Carshalton
Boys Sports College[54] Stanley Park High School[55]

Further education[edit]

Carshalton
Carshalton
College[56]

Sport and leisure[edit]

Ian Waite
Ian Waite
and Kristina Rihanoff
Kristina Rihanoff
get involved with the 'Everyone Active Strictly Come Dancing Competition' group warm up at the Grand Opening of the new Westcroft Leisure Centre

Carshalton
Carshalton
has two football clubs: Carshalton Athletic F.C.
Carshalton Athletic F.C.
(home ground at The War Memorial Sports Ground, Colston Avenue) and Carshalton
Carshalton
FC (at Beddington
Beddington
Park). At the Westcroft Leisure Centre in Grove Park, Carshalton, there are health and fitness facilities including two swimming pools one being a teaching pool, sports hall, two others halls, squash court and fitness centre. There is also a children's play area called Kid's Kingdom. In 2012 Westcroft underwent a major renovation costing £11 million, bringing improved swimming facilities, dance and spinning studios and beauty treatment rooms. There are eight courts in the sports hall, providing facilities for activities including badminton, gymnastics, trampolining, basketball, football, netball and volleyball. In April 2013 the centre was shortlisted for the LABC London Regional Building Excellence Awards.[57] In addition, Carshalton
Carshalton
Library moved to the Westcroft centre, as part of the renovation. Notes and references[edit]

Notes

^ Also before the 20th century commonly pronounced /keɪsˈhɔːtən/, kays-HAWT-ən ^ Despite becoming part of Greater London
Greater London
with the creation of the London Borough of Sutton
London Borough of Sutton
in 1965, Surrey
Surrey
remains the official postal county for the town.

References

^ a b "3 Sutton wards population".  Missing or empty url= (help) ^ "London Biodiversity Partnership - audit of rivers document" (PDF). Archived from the original (PDF) on 28 June 2007.  ^ "History of Carshalton, in Sutton and Surrey
Surrey
Historical administrative units and statistics". Visionofbritain.org.uk. Retrieved 26 June 2014.  ^ "2001 Census Data for Carshalton
Carshalton
Beeches, Central, South & Clockhouse, North, plus The Wrythe".  ^ "JIC-IN-A-BOX: Electronic and print readership data". Jiab.jicreg.co.uk. Retrieved 26 June 2014.  ^ The Victoria History of the County of Surrey: Vol 4, edited by H.E.Malden, published 1912. ^ a b "The Environs of London: Vol 1 - County of Surrey" by Daniel Lysons, published 1792. ^ Surrey
Surrey
Domesday Book
Domesday Book
Archived 15 July 2007 at the Wayback Machine. ^ a b c " London Borough of Sutton
London Borough of Sutton
- Carshalton: A brief history". Sutton.gov.uk. Retrieved 26 June 2014.  ^ a b The Book of Carshalton: At the Source of the Wandle, based on talks by Michael Wilks, published 2002. ^ "Folk-Lore of Women: Chapter XIV: Local Allusions to Women". Sacred-texts.com. Retrieved 26 June 2014.  ^ Volume 16, Page 293 of the 1911 Encyclopædia Britannica. ^ "A Vision of Britain through Time, University of Portsmouth Department of Geography - unit history of Carshalton, 1801-2001". Archived from the original on 1 October 2007.  ^ " London Borough of Sutton
London Borough of Sutton
- Carshalton
Carshalton
Village Conservation Area". Retrieved 19 December 2016.  ^ Conservation area ^ "UK Grid Reference Finder". gridreferencefinder.com.  ^ "Google Maps showing Carshalton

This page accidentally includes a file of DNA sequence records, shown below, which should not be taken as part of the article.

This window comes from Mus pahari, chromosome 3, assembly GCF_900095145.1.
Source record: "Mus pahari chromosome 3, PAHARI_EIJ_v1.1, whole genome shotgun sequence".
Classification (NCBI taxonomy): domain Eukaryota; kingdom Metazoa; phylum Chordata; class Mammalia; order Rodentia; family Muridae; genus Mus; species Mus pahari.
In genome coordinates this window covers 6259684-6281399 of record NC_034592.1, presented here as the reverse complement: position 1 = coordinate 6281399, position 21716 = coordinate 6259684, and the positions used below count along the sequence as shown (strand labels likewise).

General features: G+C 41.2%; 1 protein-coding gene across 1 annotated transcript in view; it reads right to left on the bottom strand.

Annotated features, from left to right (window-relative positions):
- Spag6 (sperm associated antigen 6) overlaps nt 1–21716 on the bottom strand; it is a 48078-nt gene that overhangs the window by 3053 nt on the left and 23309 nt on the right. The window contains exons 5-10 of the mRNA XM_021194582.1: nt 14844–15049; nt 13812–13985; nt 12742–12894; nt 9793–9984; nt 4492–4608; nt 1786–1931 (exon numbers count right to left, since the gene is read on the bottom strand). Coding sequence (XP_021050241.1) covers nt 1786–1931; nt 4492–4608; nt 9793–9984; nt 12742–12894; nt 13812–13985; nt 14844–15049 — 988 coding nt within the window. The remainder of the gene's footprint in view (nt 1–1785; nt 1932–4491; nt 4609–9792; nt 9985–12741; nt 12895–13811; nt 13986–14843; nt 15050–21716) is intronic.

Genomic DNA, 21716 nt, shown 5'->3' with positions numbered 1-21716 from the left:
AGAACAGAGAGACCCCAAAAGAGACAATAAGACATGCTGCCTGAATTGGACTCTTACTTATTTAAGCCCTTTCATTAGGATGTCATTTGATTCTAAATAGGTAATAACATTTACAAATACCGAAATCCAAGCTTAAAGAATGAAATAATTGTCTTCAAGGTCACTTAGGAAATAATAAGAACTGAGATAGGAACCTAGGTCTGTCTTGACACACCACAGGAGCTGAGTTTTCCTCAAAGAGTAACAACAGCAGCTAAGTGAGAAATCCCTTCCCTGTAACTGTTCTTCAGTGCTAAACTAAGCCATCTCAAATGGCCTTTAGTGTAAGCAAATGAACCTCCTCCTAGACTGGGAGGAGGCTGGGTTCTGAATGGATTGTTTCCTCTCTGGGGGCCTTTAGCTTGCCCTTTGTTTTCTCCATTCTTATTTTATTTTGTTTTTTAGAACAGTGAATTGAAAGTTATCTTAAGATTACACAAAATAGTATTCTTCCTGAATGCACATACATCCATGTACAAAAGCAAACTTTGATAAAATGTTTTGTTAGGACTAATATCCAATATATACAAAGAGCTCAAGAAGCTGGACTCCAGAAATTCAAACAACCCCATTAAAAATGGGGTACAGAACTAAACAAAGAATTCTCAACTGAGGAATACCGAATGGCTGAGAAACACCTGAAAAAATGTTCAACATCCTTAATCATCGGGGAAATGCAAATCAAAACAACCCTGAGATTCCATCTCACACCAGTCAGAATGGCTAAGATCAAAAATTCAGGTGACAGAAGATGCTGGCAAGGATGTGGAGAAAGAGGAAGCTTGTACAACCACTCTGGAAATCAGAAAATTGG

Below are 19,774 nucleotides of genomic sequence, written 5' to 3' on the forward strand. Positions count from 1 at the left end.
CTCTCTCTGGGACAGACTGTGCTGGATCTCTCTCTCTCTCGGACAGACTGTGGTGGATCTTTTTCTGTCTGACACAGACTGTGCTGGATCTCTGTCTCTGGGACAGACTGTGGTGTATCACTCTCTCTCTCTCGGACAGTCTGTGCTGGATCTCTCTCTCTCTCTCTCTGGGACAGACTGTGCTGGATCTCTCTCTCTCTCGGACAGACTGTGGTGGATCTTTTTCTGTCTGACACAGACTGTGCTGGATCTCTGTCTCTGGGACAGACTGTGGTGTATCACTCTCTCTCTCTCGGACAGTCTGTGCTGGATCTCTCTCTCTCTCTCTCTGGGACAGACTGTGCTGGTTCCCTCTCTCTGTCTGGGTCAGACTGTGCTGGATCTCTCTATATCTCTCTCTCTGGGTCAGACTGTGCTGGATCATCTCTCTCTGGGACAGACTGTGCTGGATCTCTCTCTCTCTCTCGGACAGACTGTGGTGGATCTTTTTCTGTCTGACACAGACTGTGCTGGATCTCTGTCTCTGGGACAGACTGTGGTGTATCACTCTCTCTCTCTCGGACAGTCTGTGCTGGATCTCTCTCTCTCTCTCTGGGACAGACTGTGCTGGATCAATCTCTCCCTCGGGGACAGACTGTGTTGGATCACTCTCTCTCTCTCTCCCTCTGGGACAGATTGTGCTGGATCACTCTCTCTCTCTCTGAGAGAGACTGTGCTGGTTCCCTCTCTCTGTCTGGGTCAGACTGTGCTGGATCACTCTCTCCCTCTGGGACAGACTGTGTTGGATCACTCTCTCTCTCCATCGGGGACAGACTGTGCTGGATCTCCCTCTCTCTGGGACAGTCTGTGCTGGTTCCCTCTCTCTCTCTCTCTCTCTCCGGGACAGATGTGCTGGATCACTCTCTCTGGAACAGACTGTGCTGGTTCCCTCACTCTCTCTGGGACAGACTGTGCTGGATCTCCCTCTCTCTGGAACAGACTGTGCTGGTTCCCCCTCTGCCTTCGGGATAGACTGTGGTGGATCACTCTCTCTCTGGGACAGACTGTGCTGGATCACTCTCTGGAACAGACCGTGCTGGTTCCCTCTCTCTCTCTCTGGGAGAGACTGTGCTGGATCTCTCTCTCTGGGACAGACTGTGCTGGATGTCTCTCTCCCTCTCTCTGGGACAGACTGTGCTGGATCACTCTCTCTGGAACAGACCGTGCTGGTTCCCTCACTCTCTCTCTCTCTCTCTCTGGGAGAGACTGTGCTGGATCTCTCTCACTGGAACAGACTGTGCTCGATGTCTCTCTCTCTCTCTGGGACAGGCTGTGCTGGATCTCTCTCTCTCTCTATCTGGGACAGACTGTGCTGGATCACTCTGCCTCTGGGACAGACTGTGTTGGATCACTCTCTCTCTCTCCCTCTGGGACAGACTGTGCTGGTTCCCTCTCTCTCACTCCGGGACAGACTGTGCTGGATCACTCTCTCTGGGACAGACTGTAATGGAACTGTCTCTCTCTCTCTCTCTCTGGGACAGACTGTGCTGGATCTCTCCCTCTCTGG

Carshalton
Beeches". Retrieved 4 December 2014.  ^ Historic England. "Details from listed building database (1065683)". National Heritage List for England. Retrieved 1 October 2015.  ^ Carshalton. " Carshalton
Carshalton
All Saints". Carshalton
Carshalton
All Saints. Retrieved 29 July 2012.  ^ " Carshalton
Carshalton
All Saints - History of Church".  ^ Andrew Duncan's Favourite London Walks - Andrew Duncan - Google Books. Books.google.co.uk. Retrieved 26 June 2014.  ^ [1] Archived 23 September 2007 at the Wayback Machine. ^ " Carshalton
Carshalton
Baptist Church".  ^ "Mayfield Lavender". Archived from the original on 30 May 2008.  ^ " Carshalton
Carshalton
Water Tower". Carshalton
Carshalton
Water Tower & Historic Garden Trust. Retrieved 4 June 2012.  ^ " London Borough of Sutton
London Borough of Sutton
Heritage, Little Holland House".  ^ " London Borough of Sutton
London Borough of Sutton
- The Orangery". Sutton.gov.uk. Retrieved 26 June 2014.  ^ "Discovering stuff when walking - CPFC BBS". Cpfc.org. Retrieved 26 June 2014.  ^ " London Borough of Sutton
London Borough of Sutton
- Oaks Park". Sutton.gov.uk. Retrieved 26 June 2014.  ^ "Honeywood Museum History". Friendsofhoneywood.co.uk. 1 December 1990. Retrieved 26 June 2014.  ^ "Honeywood Museum". Friendsofhoneywood.co.uk. Retrieved 26 June 2014.  ^ " London Borough of Sutton
London Borough of Sutton
- Sutton Ecology Centre". Sutton.gov.uk. Archived from the original on 3 February 2015. Retrieved 26 June 2014.  ^ "Sutton Ecology Centre Grounds". Local Nature Reserves. Natural England. 7 March 2013. Archived from the original on 29 March 2014. Retrieved 29 March 2014.  ^ "Map of Sutton Ecology Centre Grounds". Local Nature Reserves. Natural England. Retrieved 29 March 2014.  ^ "Sutton Ecology Centre". Greenspace Information for Greater London. 2013. Retrieved 29 March 2014.  ^ "The Grove and Grove Park, London Borough of Sutton".  ^ "Carshalton: a brief history, London Borough of Sutton".  ^ "Carshalton", The Environs of London volume 1: County of Surrey (1792), pp. 122–36. Daniel Lysons. ^ "The Oaks & Oaks Park, London Borough of Sutton". Archived from the original on 7 May 2008.  ^ "Oaks Fine Art". oaksfineart.co.uk.  ^ "Sadler's Wells Theatre" (PDF). Overthefootlights.co.uk. Retrieved 26 June 2014.  ^ " Carshalton